“Sugar Man I love you,” I said repeatedly, for a part of me thought he may die in my arms. I said a prayer.”
Over 200 formerly abused and neglected companion animals will finally be laid to rest with a ceremony on Thursday, October 27th at 6:00 pm. Reverend Nancy McGwire will lead the ceremony and candlelight vigil as the ashes are spread from the Benton Park Pond Bridge. A champagne toast will follow.
Sugar Man did end up dying from the abuse he endured. I think of Chai whose spinal cord was severed, Brownie burned to death while alive, or Anthony frozen to death while his friend, Cleopatra, nestled her body against his. These stories are common and poignantly illustrate the extreme, everyday hardships these dogs face at the mercy of man. These are stories that challenge us to empathize with those who have been abused, urging us to see that hate has its grip on our community. It’s also a stark reminder of why we all must work together as a community to put an end to the mistreatment of “Man’s Best Friend.”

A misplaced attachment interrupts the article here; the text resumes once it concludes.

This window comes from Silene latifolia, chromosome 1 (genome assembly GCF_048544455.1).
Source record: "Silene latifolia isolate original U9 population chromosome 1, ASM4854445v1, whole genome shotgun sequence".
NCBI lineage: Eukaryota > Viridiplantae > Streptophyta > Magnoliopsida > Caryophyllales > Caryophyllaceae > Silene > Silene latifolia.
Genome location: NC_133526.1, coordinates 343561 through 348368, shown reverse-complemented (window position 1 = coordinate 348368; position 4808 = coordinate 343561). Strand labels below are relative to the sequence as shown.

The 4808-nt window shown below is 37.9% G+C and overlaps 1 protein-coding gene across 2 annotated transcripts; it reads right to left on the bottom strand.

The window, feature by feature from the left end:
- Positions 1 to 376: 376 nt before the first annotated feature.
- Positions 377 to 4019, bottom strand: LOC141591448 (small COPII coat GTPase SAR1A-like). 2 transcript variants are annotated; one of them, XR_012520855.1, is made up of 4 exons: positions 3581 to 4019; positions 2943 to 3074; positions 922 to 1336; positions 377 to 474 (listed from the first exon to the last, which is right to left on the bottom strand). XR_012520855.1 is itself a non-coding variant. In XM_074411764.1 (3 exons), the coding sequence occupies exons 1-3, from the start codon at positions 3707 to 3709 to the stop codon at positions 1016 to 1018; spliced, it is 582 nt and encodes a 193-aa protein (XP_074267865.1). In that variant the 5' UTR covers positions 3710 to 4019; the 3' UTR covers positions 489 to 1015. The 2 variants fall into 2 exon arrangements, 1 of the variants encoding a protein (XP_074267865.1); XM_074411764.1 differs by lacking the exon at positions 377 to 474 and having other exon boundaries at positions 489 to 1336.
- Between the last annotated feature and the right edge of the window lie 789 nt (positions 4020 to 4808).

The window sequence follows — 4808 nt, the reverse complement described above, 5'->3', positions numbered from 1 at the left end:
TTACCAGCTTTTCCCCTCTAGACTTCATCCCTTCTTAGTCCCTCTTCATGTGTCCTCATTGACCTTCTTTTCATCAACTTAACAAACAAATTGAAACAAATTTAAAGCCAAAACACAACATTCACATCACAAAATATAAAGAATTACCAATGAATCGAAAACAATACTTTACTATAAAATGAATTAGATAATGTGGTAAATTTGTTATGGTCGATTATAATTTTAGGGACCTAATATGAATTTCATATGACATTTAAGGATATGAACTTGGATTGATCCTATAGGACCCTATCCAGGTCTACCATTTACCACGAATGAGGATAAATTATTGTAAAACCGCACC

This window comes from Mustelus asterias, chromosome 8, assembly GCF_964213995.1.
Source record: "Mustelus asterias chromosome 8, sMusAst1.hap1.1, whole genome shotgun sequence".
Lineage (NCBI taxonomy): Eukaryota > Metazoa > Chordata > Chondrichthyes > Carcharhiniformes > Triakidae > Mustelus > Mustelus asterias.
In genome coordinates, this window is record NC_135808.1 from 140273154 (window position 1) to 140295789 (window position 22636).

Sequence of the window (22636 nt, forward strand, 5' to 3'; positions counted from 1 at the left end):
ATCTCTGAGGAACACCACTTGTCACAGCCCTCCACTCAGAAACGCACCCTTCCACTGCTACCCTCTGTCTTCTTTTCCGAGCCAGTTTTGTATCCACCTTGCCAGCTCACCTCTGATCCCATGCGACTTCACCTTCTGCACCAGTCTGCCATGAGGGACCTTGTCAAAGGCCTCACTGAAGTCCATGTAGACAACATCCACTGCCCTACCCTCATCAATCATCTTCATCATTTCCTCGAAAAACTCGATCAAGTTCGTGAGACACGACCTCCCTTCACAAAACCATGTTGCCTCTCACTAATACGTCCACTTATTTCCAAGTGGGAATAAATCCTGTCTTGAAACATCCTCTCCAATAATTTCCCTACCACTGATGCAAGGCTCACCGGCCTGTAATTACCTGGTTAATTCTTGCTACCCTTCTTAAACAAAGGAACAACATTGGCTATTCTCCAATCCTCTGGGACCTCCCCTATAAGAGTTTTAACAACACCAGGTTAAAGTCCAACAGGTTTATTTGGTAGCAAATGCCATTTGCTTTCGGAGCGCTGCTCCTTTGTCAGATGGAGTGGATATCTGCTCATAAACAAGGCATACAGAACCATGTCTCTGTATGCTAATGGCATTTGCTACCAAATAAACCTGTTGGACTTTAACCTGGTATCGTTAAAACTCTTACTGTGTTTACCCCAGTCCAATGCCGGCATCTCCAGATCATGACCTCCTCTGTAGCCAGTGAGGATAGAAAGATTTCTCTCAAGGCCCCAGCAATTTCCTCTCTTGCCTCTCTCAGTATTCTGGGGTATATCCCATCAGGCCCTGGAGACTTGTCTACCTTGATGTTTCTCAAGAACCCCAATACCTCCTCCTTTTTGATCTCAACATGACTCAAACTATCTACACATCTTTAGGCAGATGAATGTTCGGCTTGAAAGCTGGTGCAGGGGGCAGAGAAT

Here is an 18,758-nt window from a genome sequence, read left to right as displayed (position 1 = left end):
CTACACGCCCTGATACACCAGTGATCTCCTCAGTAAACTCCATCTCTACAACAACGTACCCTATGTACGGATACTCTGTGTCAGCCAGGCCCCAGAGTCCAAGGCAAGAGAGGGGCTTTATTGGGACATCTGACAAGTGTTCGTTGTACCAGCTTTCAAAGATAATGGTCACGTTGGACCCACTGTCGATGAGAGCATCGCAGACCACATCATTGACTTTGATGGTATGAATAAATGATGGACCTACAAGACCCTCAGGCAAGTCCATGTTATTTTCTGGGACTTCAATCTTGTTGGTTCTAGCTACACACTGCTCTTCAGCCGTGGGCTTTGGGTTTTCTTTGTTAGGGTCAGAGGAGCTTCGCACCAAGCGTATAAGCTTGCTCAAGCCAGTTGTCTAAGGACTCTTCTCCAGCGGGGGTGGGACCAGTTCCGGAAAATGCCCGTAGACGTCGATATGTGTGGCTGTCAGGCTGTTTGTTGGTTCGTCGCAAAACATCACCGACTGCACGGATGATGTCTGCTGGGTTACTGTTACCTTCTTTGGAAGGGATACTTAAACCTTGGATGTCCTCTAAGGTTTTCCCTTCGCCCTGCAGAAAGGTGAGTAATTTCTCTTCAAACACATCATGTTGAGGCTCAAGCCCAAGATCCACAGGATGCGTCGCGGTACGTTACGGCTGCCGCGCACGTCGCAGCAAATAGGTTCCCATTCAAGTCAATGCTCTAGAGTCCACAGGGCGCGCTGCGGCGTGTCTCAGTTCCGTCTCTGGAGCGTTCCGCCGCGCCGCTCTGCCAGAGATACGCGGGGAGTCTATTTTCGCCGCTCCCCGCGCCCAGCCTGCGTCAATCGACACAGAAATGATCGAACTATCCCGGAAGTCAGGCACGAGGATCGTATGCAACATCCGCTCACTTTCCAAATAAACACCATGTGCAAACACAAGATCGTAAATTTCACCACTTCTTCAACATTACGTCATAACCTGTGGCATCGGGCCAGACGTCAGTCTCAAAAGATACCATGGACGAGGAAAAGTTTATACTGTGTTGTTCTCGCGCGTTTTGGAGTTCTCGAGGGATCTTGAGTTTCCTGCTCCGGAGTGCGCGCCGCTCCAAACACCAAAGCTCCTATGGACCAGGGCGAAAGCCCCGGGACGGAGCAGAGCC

Stray Rescue is well known throughout the country for being no-kill, but that doesn’t mean we do not have deaths. We have multiple deaths every week because sometimes the abuse is just too severe – even amongst the miracles we also see every day. Even when we go to great lengths and spare no expense to heal the shocking and disturbing pain inflicted on the innocent, sometimes the pain is just too great, and they can’t hold on.
Why does this matter? Even with the overpopulation of unwanted animals, why should we care about Sugar Man, Chai, Brownie, Anthony and countless others who didn’t make it? Because their lives and stories were relevant. They are part of the Stray Rescue Family, even in death. We mourn them because of the unfairness of their deaths, and because we loved them. Despite all efforts, we just couldn’t save them.
The abuse and neglect they suffered says something about our culture and the community we live in. When we spread their ashes and remember them at the candlelight vigil, we send a collective message and shine a light on the travesty of injustice they were forced to suffer. By making this an annual event, we will turn the tides of our community from senseless suffering and hate to comfort and love.
Join us on Thursday, October 27th at 6:00pm at the Benton Park Pond Bridge to remember those we have lost and be a part of the tides of change for the animals of St. Louis. Together we are strong.
[Source Story: strayrescue.org ]